Stay tuned for what's up on the menus. Right now I have a big collection of squash, so I'm thinking squash lasagne, squash soup, squash mash... Stuffed eggplant, spezzatino with greens, beans and root vegetables... Fall is in the air. Aaaa-choo!
Aw, geez. I'm having a deja vu all over again moment here at the Sprawl. When I was in grade school, I used to have lunch with either Aunt Mary or Grandma Theresa. Grandma was my dad's mother, and she was a cranky old doll who made the world's best apple strudel. She also cheated at cards and bunco!
I always looked forward to lunch with both of them because it was nothing short of fun. Sometimes when I arrived at Grandma's she'd have the kitchen closet completely emptied. There would be stuff everywhere! Baking pans, pots, pans, big bags of flour, sugar, brooms, mops, ironing board... And there would be Grandma, in the middle of that mess, swearing in Slovenian. (I know she was swearing because she made it a point to speak English when I was around. Slovenian was reserved for when she didn't want little pitchers with big ears to hear what she was saying.)
The whole reason for the closet being torn up was that she was looking for something and all the usual places had been checked.
Today I am looking for a box of old photographs. Most of our family candids are on slides, but somewhere in this disaster of a house, there is a turquoise blue notebook that has old black and white photos. And in that box is a picture of Grandma Kate that I want for the Italian Club's cookbook.
So, today, I am Grandma Theresa's clone - there is stuff everywhere, while I excavate all the possible nooks and crannies in search of the darn box. I'm having no luck, but I sure have found a lot of stuff that we could get rid of, and that might be the whole reason why the universe has sent me on this fool's errand!
The House Goddess was watching me fold the dishtowels and we were both remarking on how we were switching to all white because we could bleach the bejeepers out of them with impunity. I help up a great towel that is pretty old, but noted the now lavender design was formerly bright blue. She nodded in assent on the issue of why it no longer pays to have pretty colored kitchen linens. Then she pointed to a rather oddly shaped and disreputable looking rag. "What's that?"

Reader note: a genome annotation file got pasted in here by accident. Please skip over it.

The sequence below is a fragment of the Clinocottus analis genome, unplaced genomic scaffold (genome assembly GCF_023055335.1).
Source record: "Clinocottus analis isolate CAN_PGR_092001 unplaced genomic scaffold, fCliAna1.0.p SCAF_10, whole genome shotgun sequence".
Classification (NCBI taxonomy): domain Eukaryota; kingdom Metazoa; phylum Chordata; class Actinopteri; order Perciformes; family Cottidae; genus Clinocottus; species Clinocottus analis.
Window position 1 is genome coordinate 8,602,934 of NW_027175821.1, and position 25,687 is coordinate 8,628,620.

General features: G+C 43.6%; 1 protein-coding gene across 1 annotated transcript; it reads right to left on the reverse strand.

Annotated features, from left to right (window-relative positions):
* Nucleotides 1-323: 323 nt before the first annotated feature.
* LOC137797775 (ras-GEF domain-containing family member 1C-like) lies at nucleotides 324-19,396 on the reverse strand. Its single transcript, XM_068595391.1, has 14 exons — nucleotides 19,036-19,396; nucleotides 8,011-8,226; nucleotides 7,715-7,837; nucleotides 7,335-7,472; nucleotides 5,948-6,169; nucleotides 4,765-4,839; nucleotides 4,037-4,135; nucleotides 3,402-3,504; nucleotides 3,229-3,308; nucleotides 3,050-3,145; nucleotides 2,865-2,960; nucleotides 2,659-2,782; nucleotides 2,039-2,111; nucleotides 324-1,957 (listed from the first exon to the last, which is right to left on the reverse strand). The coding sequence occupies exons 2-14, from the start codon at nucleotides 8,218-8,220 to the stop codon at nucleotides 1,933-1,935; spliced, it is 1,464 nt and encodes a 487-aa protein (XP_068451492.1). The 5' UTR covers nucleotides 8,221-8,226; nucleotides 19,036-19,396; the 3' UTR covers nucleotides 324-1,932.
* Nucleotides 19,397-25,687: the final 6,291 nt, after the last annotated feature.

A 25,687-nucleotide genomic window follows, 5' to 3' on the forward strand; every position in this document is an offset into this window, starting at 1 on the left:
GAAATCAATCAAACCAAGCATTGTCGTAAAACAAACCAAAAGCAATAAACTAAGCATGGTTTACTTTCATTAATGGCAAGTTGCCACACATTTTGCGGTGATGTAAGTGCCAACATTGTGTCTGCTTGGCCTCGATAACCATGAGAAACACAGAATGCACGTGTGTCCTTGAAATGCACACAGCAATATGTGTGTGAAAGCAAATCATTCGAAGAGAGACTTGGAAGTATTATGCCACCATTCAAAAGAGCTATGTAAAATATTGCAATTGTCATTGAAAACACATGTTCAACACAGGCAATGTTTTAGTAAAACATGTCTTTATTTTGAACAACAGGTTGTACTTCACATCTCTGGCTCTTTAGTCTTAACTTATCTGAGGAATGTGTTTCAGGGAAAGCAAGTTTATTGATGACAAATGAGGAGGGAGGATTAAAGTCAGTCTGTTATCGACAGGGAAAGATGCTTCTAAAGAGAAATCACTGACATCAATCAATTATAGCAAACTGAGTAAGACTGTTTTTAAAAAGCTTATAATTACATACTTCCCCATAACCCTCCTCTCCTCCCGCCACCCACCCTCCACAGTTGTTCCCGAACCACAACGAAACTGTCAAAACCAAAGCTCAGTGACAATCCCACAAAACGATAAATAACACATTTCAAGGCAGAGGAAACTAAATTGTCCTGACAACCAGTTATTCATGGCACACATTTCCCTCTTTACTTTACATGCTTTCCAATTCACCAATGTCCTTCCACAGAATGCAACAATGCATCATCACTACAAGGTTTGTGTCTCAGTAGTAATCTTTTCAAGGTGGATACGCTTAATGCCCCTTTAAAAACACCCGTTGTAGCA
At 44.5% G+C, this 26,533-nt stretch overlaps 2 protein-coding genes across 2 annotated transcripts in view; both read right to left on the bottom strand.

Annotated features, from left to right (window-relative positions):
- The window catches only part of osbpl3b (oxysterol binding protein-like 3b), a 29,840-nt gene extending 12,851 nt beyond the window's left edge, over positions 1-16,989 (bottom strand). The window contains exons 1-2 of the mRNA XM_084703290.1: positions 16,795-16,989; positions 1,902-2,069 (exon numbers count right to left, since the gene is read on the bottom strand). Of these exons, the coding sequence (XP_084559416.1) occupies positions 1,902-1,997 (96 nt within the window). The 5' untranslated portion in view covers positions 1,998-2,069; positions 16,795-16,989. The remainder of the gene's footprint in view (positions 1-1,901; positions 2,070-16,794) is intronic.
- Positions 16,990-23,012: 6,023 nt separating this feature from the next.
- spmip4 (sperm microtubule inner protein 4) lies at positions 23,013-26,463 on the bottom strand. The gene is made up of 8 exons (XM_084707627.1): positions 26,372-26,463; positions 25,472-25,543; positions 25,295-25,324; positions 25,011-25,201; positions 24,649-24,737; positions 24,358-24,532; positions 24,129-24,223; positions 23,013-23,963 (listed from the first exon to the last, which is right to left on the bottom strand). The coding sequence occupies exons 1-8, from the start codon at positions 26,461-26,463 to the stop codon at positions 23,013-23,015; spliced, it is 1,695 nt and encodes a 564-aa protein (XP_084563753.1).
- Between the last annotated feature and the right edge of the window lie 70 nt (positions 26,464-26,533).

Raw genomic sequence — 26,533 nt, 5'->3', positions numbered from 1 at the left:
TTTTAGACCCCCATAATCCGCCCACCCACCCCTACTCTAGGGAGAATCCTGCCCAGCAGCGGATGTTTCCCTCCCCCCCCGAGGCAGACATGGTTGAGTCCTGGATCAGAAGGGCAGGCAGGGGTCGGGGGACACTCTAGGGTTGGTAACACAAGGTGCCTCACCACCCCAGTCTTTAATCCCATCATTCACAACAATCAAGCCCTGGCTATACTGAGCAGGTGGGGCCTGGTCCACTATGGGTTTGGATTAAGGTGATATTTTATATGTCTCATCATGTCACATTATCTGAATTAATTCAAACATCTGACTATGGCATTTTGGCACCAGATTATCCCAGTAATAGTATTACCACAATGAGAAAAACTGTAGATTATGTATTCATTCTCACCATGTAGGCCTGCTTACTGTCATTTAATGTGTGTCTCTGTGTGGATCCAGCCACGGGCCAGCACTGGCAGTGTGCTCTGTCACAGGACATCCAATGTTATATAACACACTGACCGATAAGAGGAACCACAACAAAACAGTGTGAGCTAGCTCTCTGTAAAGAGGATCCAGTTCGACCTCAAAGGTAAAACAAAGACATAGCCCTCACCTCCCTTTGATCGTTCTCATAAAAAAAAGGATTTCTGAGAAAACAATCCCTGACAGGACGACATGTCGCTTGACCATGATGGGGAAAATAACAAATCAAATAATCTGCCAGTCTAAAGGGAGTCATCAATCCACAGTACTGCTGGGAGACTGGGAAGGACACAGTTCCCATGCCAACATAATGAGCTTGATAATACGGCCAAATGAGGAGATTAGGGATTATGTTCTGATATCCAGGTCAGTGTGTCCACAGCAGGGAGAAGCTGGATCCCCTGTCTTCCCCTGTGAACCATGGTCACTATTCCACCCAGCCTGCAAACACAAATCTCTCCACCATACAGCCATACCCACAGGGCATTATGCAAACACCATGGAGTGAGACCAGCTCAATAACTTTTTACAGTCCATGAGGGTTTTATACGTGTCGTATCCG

I giggled and admitted that when my Jockeys reach the point of no return, I cut up the salvageable parts for silver polishing. She grinned at me and announced that I was old school.
Here is how old school I am not. My mother and her sister kept house by a strict schedule. Monday was wash day. Tuesday was ironing day. The dishtowels said that Wednesday was for mending, but that was kind of flexible. So was Thursday marketing, given the fact that by Thursday my mother's hair wasn't presentable. (Aunt Mary's hair was always perfect, but she was good at doing it herself.) Friday was for cleaning, but that went on every day from what I remember, and Saturday was for baking. Now, again, that was negotiable. Aunt Mary baked whenever she wanted to, and you always knew what she was up to because you could hear her whistling when she baked. On Saturday, Mom was at Josie's getting her hair done.
The dishtowels decreed Sunday was for church. Sunday was for a roast that was ready when Uncle Eddie and the Mopstick came home from church. (Aunt Mary went on the High Holidays, as did my mother - dressed to the nines, of course in their shoes and matching purses.)